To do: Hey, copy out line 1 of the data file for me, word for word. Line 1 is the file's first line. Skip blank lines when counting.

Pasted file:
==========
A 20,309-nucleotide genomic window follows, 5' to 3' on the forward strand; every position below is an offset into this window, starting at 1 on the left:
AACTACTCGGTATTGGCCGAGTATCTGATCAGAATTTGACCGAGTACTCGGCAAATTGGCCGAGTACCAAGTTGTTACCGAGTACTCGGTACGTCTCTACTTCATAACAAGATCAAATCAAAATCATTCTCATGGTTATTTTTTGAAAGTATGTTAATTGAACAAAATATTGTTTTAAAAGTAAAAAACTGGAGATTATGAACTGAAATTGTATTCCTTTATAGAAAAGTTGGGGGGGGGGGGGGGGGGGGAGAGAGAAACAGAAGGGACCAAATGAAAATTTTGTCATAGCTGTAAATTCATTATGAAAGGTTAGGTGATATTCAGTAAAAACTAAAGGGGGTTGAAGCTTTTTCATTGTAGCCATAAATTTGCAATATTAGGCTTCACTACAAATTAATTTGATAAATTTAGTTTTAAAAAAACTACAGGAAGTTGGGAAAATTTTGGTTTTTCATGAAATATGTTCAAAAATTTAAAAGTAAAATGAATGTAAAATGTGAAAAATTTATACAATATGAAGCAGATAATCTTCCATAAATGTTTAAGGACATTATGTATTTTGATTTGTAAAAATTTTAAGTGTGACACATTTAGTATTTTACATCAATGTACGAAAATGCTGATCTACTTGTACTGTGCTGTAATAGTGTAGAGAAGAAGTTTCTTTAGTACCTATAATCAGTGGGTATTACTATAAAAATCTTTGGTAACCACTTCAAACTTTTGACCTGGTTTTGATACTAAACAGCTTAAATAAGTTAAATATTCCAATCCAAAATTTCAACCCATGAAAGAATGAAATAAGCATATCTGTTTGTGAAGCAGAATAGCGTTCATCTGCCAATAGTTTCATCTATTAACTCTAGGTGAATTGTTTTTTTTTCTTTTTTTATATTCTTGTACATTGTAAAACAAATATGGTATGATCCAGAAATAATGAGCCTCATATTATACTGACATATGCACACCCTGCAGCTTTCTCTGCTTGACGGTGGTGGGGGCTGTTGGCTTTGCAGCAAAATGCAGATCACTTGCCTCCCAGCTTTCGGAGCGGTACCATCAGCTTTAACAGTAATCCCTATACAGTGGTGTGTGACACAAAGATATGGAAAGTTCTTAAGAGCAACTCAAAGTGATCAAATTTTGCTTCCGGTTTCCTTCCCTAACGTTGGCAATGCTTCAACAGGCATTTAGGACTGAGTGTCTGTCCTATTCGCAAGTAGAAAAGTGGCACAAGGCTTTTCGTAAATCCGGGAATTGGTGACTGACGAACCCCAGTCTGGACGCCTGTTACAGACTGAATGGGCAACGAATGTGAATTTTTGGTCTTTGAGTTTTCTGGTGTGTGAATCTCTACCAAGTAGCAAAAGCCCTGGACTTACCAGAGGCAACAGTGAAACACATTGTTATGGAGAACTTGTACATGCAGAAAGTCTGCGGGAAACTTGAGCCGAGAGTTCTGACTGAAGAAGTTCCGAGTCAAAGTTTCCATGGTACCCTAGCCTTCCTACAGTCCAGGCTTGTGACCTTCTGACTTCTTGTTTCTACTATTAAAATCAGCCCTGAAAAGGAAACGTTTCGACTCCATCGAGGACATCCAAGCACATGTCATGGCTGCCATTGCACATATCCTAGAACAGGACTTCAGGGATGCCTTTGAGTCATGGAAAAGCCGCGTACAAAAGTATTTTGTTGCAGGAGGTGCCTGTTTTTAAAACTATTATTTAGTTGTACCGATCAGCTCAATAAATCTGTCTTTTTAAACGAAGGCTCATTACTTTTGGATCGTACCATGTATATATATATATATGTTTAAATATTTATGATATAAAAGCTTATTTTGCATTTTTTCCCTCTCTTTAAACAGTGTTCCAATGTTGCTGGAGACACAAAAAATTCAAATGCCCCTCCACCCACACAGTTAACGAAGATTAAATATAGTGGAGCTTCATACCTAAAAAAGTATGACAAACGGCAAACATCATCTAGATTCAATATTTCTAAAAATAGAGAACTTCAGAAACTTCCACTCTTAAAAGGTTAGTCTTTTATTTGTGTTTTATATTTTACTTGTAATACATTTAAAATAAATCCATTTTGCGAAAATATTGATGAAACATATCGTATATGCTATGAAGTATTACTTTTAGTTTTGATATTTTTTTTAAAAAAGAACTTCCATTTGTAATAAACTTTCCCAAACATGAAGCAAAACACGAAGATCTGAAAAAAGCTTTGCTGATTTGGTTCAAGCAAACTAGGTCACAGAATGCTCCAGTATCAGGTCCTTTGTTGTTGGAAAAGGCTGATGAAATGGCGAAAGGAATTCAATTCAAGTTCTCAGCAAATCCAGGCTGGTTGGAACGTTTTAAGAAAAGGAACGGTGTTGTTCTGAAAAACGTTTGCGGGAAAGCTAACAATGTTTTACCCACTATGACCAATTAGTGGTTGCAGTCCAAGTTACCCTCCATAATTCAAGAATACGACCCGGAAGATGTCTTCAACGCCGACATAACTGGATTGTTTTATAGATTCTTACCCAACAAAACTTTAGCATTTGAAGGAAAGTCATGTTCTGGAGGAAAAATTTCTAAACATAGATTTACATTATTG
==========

A 20,309-nucleotide genomic window follows, 5' to 3' on the forward strand; every position below is an offset into this window, starting at 1 on the left: